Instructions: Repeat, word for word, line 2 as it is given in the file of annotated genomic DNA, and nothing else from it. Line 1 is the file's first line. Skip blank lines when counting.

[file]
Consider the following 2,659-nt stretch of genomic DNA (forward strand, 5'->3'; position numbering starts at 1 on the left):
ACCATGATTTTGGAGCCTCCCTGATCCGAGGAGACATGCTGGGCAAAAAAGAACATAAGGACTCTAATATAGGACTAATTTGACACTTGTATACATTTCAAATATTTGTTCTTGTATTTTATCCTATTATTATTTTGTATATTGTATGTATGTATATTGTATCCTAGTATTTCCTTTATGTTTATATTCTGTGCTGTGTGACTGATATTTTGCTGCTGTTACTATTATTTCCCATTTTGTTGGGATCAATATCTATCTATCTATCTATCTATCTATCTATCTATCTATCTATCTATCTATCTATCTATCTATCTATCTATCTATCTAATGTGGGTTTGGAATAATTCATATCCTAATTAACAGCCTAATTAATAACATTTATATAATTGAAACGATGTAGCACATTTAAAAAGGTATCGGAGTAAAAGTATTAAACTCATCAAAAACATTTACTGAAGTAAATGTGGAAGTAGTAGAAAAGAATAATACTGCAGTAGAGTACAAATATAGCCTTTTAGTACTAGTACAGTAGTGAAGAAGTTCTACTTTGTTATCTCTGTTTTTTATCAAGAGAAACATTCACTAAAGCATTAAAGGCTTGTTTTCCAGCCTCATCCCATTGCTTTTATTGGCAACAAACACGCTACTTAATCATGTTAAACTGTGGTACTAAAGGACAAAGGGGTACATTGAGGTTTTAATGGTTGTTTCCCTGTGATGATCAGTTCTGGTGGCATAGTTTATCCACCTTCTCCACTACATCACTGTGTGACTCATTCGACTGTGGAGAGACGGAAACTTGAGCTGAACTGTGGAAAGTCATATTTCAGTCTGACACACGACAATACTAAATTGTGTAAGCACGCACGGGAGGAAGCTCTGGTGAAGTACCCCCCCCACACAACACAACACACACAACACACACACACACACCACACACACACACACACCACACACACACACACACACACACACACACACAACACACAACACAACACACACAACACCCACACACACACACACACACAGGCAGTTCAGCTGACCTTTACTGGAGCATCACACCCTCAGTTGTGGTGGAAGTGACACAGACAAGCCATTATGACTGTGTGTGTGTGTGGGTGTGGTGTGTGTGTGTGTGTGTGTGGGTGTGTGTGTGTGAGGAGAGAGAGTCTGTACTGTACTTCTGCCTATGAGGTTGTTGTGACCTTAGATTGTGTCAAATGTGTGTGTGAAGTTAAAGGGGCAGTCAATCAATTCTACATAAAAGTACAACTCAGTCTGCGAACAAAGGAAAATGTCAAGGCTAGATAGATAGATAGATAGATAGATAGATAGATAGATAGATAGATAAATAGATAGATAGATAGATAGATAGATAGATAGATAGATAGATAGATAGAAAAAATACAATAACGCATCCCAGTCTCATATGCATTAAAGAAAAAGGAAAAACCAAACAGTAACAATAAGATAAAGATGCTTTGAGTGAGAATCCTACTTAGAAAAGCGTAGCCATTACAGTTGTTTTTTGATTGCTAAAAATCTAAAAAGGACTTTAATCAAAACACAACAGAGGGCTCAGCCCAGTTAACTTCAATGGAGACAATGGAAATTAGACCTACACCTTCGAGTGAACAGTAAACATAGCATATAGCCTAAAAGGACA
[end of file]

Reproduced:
ACCATGATTTTGGAGCCTCCCTGATCCGAGGAGACATGCTGGGCAAAAAAGAACATAAGGACTCTAATATAGGACTAATTTGACACTTGTATACATTTCAAATATTTGTTCTTGTATTTTATCCTATTATTATTTTGTATATTGTATGTATGTATATTGTATCCTAGTATTTCCTTTATGTTTATATTCTGTGCTGTGTGACTGATATTTTGCTGCTGTTACTATTATTTCCCATTTTGTTGGGATCAATATCTATCTATCTATCTATCTATCTATCTATCTATCTATCTATCTATCTATCTATCTATCTATCTATCTATCTATCTAATGTGGGTTTGGAATAATTCATATCCTAATTAACAGCCTAATTAATAACATTTATATAATTGAAACGATGTAGCACATTTAAAAAGGTATCGGAGTAAAAGTATTAAACTCATCAAAAACATTTACTGAAGTAAATGTGGAAGTAGTAGAAAAGAATAATACTGCAGTAGAGTACAAATATAGCCTTTTAGTACTAGTACAGTAGTGAAGAAGTTCTACTTTGTTATCTCTGTTTTTTATCAAGAGAAACATTCACTAAAGCATTAAAGGCTTGTTTTCCAGCCTCATCCCATTGCTTTTATTGGCAACAAACACGCTACTTAATCATGTTAAACTGTGGTACTAAAGGACAAAGGGGTACATTGAGGTTTTAATGGTTGTTTCCCTGTGATGATCAGTTCTGGTGGCATAGTTTATCCACCTTCTCCACTACATCACTGTGTGACTCATTCGACTGTGGAGAGACGGAAACTTGAGCTGAACTGTGGAAAGTCATATTTCAGTCTGACACACGACAATACTAAATTGTGTAAGCACGCACGGGAGGAAGCTCTGGTGAAGTACCCCCCCCACACAACACAACACACACAACACACACACACACACCACACACACACACACACCACACACACACACACACACACACACACACACAACACACAACACAACACACACAACACCCACACACACACACACACACAGGCAGTTCAGCTGACCTTTACTGGAGCATCACACCCTCAGTTGTGGTGGAAGTGACACAGACAAGCCATTATGACTGTGTGTGTGTGTGGGTGTGGTGTGTGTGTGTGTGTGTGTGGGTGTGTGTGTGTGAGGAGAGAGAGTCTGTACTGTACTTCTGCCTATGAGGTTGTTGTGACCTTAGATTGTGTCAAATGTGTGTGTGAAGTTAAAGGGGCAGTCAATCAATTCTACATAAAAGTACAACTCAGTCTGCGAACAAAGGAAAATGTCAAGGCTAGATAGATAGATAGATAGATAGATAGATAGATAGATAGATAGATAAATAGATAGATAGATAGATAGATAGATAGATAGATAGATAGATAGATAGAAAAAATACAATAACGCATCCCAGTCTCATATGCATTAAAGAAAAAGGAAAAACCAAACAGTAACAATAAGATAAAGATGCTTTGAGTGAGAATCCTACTTAGAAAAGCGTAGCCATTACAGTTGTTTTTTGATTGCTAAAAATCTAAAAAGGACTTTAATCAAAACACAACAGAGGGCTCAGCCCAGTTAACTTCAATGGAGACAATGGAAATTAGACCTACACCTTCGAGTGAACAGTAAACATAGCATATAGCCTAAAAGGACA